Sunday, March 09, 2008

Empty snail shell and a Feynman quote

I just had to pass this one on;

On SNAIL'S TALES, Aydin Orstan writes on The pleasure of finding a snail shell, and quotes Richard Feynman:
I don't see that it makes any point that someone in the Swedish Academy decides that his [someone's] work is noble enough to receive a prize. I've already got the prize. The prize is the pleasure of finding the thing out, the kick in the discovery, the observation of other people using it. Those are the real things, the honours are unreal to me.
This is one of my favourite quotes, and one I repeat to myself frequently. "... the pleasure of finding things out..." This pleasure, this thrill, if you will, is what keeps me prodding and poking at an insect, or Googling obscure details about tegenaria cephalothorax patterns.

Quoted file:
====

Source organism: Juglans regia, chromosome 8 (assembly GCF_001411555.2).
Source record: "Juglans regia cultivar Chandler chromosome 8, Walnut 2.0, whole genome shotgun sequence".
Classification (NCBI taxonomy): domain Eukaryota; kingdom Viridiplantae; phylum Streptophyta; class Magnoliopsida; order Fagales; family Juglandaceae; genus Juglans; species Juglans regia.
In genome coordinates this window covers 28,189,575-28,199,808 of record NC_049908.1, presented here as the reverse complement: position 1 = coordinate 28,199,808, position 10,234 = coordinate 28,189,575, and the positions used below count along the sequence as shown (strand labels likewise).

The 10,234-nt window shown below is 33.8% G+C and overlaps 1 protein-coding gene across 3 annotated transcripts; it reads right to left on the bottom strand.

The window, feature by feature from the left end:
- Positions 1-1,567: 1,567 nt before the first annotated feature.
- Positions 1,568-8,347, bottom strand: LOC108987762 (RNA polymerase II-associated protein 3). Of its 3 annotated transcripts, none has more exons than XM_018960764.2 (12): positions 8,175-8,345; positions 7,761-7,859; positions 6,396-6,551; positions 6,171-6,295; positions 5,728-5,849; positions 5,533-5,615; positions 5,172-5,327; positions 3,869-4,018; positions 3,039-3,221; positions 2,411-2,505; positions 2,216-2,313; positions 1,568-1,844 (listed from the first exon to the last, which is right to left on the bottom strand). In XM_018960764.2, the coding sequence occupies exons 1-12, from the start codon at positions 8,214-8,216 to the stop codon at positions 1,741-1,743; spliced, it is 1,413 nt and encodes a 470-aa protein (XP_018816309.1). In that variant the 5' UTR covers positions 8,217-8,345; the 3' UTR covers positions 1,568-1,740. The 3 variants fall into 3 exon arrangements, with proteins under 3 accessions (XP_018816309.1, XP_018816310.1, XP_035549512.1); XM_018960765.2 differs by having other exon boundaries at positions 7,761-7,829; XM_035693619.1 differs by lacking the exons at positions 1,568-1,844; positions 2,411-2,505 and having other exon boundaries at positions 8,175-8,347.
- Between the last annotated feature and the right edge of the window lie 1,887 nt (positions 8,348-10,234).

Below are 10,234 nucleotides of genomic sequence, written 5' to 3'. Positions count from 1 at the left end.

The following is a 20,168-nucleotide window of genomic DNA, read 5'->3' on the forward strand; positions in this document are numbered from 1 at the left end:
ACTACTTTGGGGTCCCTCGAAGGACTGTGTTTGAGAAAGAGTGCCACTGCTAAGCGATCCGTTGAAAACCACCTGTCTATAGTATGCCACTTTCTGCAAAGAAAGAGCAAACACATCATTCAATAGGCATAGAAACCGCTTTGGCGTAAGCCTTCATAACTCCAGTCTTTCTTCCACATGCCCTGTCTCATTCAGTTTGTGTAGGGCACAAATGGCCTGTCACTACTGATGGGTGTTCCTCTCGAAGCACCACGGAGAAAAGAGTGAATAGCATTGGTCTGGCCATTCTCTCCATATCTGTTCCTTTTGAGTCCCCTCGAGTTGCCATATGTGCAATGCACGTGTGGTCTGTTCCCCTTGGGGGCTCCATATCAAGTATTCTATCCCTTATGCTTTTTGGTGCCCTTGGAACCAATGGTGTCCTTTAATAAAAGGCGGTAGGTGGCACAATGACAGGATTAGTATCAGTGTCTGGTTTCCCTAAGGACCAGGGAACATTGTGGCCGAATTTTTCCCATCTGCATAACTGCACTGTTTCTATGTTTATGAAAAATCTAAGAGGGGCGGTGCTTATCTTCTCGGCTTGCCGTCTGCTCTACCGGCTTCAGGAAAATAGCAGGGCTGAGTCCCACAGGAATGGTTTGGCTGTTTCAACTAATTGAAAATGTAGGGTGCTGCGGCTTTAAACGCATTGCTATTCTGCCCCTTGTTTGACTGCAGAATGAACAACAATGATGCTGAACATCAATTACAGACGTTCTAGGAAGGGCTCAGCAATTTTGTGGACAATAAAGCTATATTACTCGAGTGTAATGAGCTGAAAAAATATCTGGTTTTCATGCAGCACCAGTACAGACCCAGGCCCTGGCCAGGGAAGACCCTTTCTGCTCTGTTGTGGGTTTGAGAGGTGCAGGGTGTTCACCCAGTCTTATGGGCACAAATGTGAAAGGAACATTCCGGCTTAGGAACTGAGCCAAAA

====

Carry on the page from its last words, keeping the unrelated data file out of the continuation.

I own Feynman's book by the same name; "The Pleasure of Finding Things Out". I'll add to Aydin's quote another from the same lecture, this one of special relevance to birders:
... my father had taught me. Looking at a bird, he says, "Do you know what that bird is? It's a brown-throated thrush; but in Portuguese it's a ..., in Italian a ...," he says, "in Chinese it's a ..., in Japanese a ...," etcetera. "Now," he says, "you know in all the languages you want to know what the name of that bird is and when you're finished with all that," he says, "you will know absolutely nothing whatever about the bird. You only know about humans in different places and what they call the bird. Now," he says, "let's look at the bird."
Precisely. Now go on over and look at Aydin's snail shell.

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